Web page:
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Editorial: RPLND – Open Surgery’s Next Challenger Is Ready To Enter The Ring

By Tim Dudderidge

The da Vinci surgical system delivers the benefits of laparoscopic surgery with an easier and more precise human–tissue interface than conventional laparoscopic instruments. Nearly all major uro-oncological procedures are being performed robotically. In this issue of BJUI, Cheney et al. [1] present their technique and initial experience of robot-assisted retroperitoneal lymph node dissection (RA-RPLND) for patients with primary and post-chemotherapy non-seminoma germ cell tumours. Quality indicators for RA-RPLND include adequate clearance of the desired surgical field, satisfactory lymph node yield, acceptable perioperative morbidity and length of stay, as well as longer-term functional and oncological outcomes. So how well does RA-RPLND stand up to scrutiny?

The technique employed by Cheney et al., placing the robot at the head of the patient, is unfamiliar to most urologists I suspect. It appears to offer excellent access to the retroperitoneum, but still requires a re-docking when performing full bilateral dissections. Whether this technique is superior to the lateral approach that I and others have used for modified dissections requires further study [2,3]. The lymph node yield was lower than that previously reported for open RPLND and while Cheney et al. [1] observe this may be due to the use of a modified template where appropriate, the absence of any in-field recurrences at a median of 22 months is perhaps the more reliable sign that there is oncological equivalence. Concerns that a true template dissection cannot be completed with a robot-assisted laparoscopic approach are probably unjustified in my opinion. The description of surgical technique by Cheney et al., including suture ligation and division of lumbar vessels, confirms that if a surgeon is minded to do so, a complete bilateral or modified template clearance can be completed.

The absence of significant complications in this series is impressive; however, there were three out of 18 conversions to open surgery. The mean length of stay of 2.4 days is close to the 3–4 days stay I would expect after an uncomplicated open RPLND in a young fit man. However, 1–2 night stays were seen in their later cases as they gained experience. Perhaps more importantly in a group of working age men, return to full physical activity within 3 weeks is possible [2].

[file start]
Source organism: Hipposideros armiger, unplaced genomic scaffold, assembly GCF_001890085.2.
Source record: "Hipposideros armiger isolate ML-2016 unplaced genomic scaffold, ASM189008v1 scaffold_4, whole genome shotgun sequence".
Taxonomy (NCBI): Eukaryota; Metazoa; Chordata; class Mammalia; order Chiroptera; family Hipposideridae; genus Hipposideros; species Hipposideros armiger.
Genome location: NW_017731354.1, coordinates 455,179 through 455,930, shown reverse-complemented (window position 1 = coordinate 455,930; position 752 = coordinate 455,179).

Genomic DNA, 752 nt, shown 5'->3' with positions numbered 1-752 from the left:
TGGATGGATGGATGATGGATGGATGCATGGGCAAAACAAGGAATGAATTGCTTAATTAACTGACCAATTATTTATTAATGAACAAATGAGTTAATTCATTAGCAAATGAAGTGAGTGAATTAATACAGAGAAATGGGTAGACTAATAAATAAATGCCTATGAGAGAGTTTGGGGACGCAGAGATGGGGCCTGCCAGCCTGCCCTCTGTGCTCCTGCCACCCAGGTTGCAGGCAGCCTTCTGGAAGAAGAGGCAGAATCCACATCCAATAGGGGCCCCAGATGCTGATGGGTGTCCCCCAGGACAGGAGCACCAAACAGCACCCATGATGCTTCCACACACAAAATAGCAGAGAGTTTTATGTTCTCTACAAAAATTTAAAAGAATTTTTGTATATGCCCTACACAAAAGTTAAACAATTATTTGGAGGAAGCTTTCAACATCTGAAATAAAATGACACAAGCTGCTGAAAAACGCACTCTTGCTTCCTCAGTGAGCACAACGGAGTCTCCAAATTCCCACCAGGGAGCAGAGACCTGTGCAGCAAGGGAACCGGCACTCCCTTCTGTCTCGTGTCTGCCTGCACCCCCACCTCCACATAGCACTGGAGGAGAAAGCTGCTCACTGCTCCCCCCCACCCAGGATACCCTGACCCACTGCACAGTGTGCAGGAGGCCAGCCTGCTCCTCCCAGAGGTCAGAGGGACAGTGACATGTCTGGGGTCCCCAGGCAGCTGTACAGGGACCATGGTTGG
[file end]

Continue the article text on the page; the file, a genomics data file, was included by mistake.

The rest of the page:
As highlighted by Cheney et al. [1], minimally invasive primary RPLND has been previously reported both by laparoscopic and robotic approaches. Their larger series provides an important demonstration that the robotic approach facilitates the more complex undertaking of post-chemotherapy RPLND. Furthermore they show that except for operative time, all other outcomes were similar in primary and post-chemotherapy cases.

As an enthusiast for minimally invasive therapies, I of course welcome these results and think that along with other published and presented series, they provide sufficient evidence to consider a more formal evaluation of this approach. However, how feasible is the wider introduction of RA-RPLND? Despite having experience of robotics and working in a team performing around 30 RPLNDs a year, I was only able to identify five cases during a 1-year period suitable for a robotic approach. With experience this could have been a higher proportion, but it is fair to conclude that suitable cases in typical cancer centres would be limited in number. This is particularly so for the UK and other European countries, where primary RPLND is not used. Cheney et al. [1] had similarly low numbers each year and recruited their cohort of 18 cases over 5 years.

An international multicentre registry is arguably the best way to gather more information on the safety and completeness of template dissection RPLND. Existing registries, e.g. the BAUS complex operations database, have already provided valuable insights into the results of RPLND in the UK [4] and could be combined with other international RA-RPLND databases already being compiled (Erik Castle MD personal communication). Partnership of testicular cancer surgeons without robotic experience with experienced robotic surgeons may also facilitate the development of additional centres for development of this procedure. They will also aid optimal patient selection and help avoid incomplete template dissections, which may compromise the excellent cancer control we are now used to.

There are clear potential advantages with a minimally invasive approach to RPLND, not least of which are the avoidance of a laparotomy scar, the reduction of complications and an earlier return to normal activity. Cheney et al. [1] have shown that their technique is feasible, safe and effective in the medium term and their results justify wider consideration of the procedure for further study and improvement.

Tim Dudderidge

University Hospital Southampton, Southampton, UK


1 Cheney SM, Andrews PE, Leibovich BC, Castle EP. Robot-assisted retroperitoneal lymph node dissection: technique and initial case series of 18 patients. BJU Int 2015; 115: 114–20

2 Dudderidge T, Pandian S, Nott D. Technique and outcomes for robotic assisted post-chemotherapy retroperitoneal lymph node dissection (RPLND) in Stage 2 non-seminomatous germ cell tumour (NSGCT). BJU Int 2012; 110: 97

3 Dogra PN, Singh P, Saini AK, Regmi KS, Singh BG, Nayak B. Robot assisted laparoscopic retroperitoneal lymph node dissection in testicular tumor. Urol Ann 2013; 5: 223–6

4 Hayes M, O’Brien T, Fowler S, BAUS RPLND Group. Contemporary retroperitoneal lymph node dissection (RPLND) for testis cancer in the UK – a national study. J Urol 2014; 191 (Suppl.): e89–90


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